Surfing Against Climate Change

The technology that lets surfers fight climate change | Image source:

We normally don’t give it a lot of thought, but earth’s climate is changing, with potentially dire consequences for life as we know it.

Since the industrial revolution began, the ocean has absorbed most of the excess heat resulting from global warming, and one fourth of all the excess carbon dioxide. Scientists say that the effect of continued increases in heat and CO2 on the ocean will determine the future of earth and of humankind.

If there is a way to halt and reverse climate change, finding it will start with understanding changes in ocean chemistry, and for this scientists need data.

One of the areas from which scientists need relevant information is the coastal range. This is also one of the more difficult locations to get data from, because of currents, movement and the length of the coast.

It struck someone, however, that surfers frequent just that particular area of the ocean, presenting a research opportunity that just needed the right tool.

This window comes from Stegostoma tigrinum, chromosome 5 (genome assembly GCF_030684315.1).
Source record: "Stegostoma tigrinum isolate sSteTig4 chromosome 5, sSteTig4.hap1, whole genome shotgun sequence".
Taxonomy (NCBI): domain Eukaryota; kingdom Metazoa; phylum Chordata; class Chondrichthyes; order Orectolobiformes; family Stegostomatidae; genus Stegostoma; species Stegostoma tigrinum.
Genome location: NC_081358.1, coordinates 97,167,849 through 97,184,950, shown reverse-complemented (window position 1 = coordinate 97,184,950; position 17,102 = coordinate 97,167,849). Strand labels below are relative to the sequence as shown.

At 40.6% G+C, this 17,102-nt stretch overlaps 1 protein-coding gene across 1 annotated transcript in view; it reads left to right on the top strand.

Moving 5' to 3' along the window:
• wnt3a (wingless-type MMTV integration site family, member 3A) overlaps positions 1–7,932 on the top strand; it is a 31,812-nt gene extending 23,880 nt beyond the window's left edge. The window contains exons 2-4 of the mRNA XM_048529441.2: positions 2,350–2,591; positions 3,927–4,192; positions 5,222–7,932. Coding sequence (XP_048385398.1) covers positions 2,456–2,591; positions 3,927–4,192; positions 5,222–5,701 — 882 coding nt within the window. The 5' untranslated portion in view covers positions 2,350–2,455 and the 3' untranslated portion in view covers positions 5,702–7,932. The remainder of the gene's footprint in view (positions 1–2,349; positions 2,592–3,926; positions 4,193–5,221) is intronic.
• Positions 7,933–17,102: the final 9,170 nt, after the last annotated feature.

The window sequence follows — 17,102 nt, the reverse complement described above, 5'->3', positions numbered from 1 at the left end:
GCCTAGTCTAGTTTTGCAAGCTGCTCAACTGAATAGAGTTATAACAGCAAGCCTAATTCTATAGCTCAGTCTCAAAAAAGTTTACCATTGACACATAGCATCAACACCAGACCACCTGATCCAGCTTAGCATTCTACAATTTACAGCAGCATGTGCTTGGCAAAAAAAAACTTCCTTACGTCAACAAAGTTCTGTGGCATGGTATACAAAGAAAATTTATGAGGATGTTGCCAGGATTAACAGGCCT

Hence the invention of the Smartfin. Encased in a translucent plastic surfboard fin are a GPS, a bluetooth module, a movement-recording IMU, a circuit board, memory card, temperature sensor and rechargeable battery.

Accessing the data via phone app | Image source:

Attached to a surfboard and switched on, the Smartfin uses the surfer as a near-shore buoy, letting it collect temperature, acidity, current flow and wave speed data while noting the surfer’s location. After a surfing session, the information is uploaded via a smart phone app and distributed online for access by scientists worldwide.

As the project of a non-profit organization, the Smartfin data is free to access and the fins are given to surfers at no charge.

The device was designed by coastal biogeochemist Tyler Cyronak and engineer Phil Bresnahan of the Scripps Institution of Oceanography at the University of San Diego. Tested in May last year in San Diego, it is now available as well in Australia, where Southern Cross University hopes to use it in studying the Byron Bay coastline, to the Gold Coast and Coffs Harbour, as well as Noosa.

Still in prototype stage, the Smartfin is not readily available to the public. However, surfers wanting to get involved can visit the website or get in touch with people from the Southern Cross University, like researcher and surfer Renaud Joannes-Boyau.

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